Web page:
W is for Wondering

21 04 2013

Liverpool programme coverThree excellent presentations at IATEFL this year, each of which referenced Dogme, got me wondering.

The first, Conversation-driven or dialogic methodology? ELT Classroom talk, was given by Dr Phil Chappell, from Macquarie University in NSW. Phil started out by asking the question: ‘If Dogme ELT is driven by conversation, yet natural conversation is not usually possible in the classroom, what kind of talk could best support its aims?’

Based on an extensive database of classroom interaction that he has amassed over time, Phil has identified five kinds of instructional classroom talk, two of which seem to approximate closely to the notion of conversation: discussion (defined as ‘the exchange of ideas with a view to sharing information and solving problems’), and inquiry dialogue. Inquiry dialogue is less about the exchange of ideas than the joint construction of ideas. It shares features with what Barnes (1976) called ‘exploratory talk’, which Mercer (1995: 104) describes as talk ‘in which partners engage critically but constructively with each other’s ideas… In exploratory talk knowledge is made more accountable and reasoning is more visible in the talk‘ (emphasis in original).

In comparing the two conversational modes, discussion and inquiry dialogue, Phil found that the former tends to be transmissive in style, involving the mere exchange of tokens of information or experience, with little in the way of follow-up, and which, in the interests of task completion, inclines towards early closure.  As Phil put it: ‘The students are seated in groups, but they are not always working in groups.’

Inquiry dialogue, on the other hand, tends to be more open-ended, more tentative, and displays greater contingency, successive turns building on each other in a process of jointly-constructed ‘thinking aloud’. Because this talk revolves around playing with, and exploring, possibilities, it has been labelled wondering by some researchers (e.g. Lindfors 1999).  Due to its collaborative and contingent nature, and because of the ongoing struggle to fit words to meanings in which the learners are heavily invested, this joint ‘wondering’ is, arguably, a prime site for language learning affordances, and hence a fertile source of ‘raw material’ in the Dogme classroom.

ken lackman

Ken in action

The second presentation that had me wondering was by Ken Lackman: CAT: A framework for Dogme. CAT stands for Conversation Activated Teaching and hence is consistent with the Dogme precept that teaching should be conversation-driven.

What Ken has devised (and what he engagingly demonstrated using his audience as pretend students) is a framework for constructing lessons that meet Dogme principles, but that at the same time provides novice (or nervous) teachers with a tight structure on which to map emergent language processing.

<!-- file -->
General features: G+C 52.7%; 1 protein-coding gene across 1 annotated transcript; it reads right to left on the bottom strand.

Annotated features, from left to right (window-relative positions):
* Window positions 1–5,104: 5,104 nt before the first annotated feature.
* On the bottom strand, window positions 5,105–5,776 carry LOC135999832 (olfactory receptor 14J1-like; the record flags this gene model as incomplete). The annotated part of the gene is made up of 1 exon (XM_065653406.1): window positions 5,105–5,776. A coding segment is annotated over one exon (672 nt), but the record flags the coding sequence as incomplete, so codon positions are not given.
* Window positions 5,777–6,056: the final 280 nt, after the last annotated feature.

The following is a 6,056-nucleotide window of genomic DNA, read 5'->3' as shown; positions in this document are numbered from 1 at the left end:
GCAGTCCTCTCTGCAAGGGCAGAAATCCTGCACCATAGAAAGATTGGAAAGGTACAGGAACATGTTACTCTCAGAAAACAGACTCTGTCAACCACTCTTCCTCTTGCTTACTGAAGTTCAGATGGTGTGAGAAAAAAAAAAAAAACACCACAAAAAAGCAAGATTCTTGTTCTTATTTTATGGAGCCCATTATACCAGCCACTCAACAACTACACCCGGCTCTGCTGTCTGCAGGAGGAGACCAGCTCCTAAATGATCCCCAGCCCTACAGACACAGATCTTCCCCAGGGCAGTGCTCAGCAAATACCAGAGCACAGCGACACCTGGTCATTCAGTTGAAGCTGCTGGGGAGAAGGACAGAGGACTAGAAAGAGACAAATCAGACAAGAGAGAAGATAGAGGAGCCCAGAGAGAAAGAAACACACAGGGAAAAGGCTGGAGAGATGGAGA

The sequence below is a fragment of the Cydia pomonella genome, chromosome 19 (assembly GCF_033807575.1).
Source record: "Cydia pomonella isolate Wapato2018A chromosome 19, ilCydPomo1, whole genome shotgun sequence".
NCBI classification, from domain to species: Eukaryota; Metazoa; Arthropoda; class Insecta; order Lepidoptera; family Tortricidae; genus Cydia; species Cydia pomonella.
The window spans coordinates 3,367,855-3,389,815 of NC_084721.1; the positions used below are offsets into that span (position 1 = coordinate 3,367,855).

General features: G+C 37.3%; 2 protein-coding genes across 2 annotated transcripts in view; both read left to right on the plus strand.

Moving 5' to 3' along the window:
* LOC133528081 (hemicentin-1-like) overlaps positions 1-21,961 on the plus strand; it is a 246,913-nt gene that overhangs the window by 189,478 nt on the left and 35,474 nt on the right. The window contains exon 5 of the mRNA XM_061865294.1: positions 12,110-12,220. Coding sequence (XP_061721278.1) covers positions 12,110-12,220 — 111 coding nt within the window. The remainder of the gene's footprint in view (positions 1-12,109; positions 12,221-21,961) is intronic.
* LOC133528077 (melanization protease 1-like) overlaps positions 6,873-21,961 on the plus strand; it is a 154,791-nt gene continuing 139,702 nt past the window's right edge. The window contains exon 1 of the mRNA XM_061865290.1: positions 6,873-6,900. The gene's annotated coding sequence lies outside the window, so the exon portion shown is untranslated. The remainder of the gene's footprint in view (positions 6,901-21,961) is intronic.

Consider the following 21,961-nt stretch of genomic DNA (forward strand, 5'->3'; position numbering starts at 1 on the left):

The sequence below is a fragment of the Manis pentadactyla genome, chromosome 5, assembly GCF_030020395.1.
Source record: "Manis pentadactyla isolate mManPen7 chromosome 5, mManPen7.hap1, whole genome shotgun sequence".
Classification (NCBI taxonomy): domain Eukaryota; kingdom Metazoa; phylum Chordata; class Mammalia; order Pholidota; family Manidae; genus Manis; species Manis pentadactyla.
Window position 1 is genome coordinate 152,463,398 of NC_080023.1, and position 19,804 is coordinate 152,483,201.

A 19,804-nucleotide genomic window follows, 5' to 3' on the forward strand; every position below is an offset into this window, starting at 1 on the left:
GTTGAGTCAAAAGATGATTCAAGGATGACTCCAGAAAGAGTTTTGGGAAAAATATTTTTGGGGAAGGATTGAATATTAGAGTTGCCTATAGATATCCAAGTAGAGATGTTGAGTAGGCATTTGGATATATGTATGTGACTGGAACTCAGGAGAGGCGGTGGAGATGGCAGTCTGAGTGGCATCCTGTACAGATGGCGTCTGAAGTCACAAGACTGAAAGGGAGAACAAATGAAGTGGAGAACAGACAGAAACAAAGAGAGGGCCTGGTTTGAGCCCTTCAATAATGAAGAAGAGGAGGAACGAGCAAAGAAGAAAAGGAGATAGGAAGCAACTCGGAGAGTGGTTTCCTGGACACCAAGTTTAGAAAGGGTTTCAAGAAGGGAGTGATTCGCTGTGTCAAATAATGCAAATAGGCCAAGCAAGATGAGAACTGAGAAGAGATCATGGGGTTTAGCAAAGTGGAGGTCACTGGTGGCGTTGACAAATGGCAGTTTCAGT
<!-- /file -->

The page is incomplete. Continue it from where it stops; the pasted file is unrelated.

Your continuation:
The demo lesson consisted of cycles of pairwork conversations (on a topic that had been selected by a class brainstorm and vote) alternating with similar conversations between the teacher and a selected student. As the teacher reformulated the guinea-pig student’s responses, and the observing students took notes, these ‘public’ conversations provided the ‘input’ for the subsequent closed pairwork stage. Key expressions were written on the board and their mechanics highlighted, in a way that replicates the language focus stage of Counselling Language Learning (CLL). The cycle of performed conversations, language focus and pairs practice can be repeated as often as time permits, allowing for optimal practice at ‘output + 1’.

In the light of Phil Chappell’s earlier presentation, however, my wondering took the form: ‘Could the same procedure be adapted for less transactional, and more exploratory talk? That is to say, could the goal of the conversations be less about exchanging travel experiences, say, and more about trying to explain why travel matters?’ My feeling is that it can, but I’d like to see this demonstrated.

Finally, Andrew Walkley’s talk, Language-focused teacher development, challenged the assumption (again, central to Dogme) that good teachers are well-equipped to deal with emergent language issues in ways that are non-trivial and challenging.

Andrew neatly demonstrated that many of our intuitions regarding the frequency of a word, or its most typical collocations, are flawed, to say the least. More importantly, he argued that teachers are ‘primed’ by traditional coursebook grammar syllabuses to see only (verb phrase) trees and no (lexical) wood. Hence, when it comes to reformulating learner utterances, we/they seldom provide the kind of productive co-textual data that a corpus search or even a well-written coursebook (like one of Andrew’s, presumably) might deliver. Using the example of the word ‘efficient’, he showed that a Google search for ‘efficient’ throws up many texts of the type ‘X [service, product etc] was very efficient. I had a problem but X sorted it out’. Andrew argued that the reactive teacher would be unlikely to link ‘efficient’ with the phrase ‘sorted it out’ in an off-the-cuff reformulation in the context of, say, one of Ken Lackman’s performed conversations.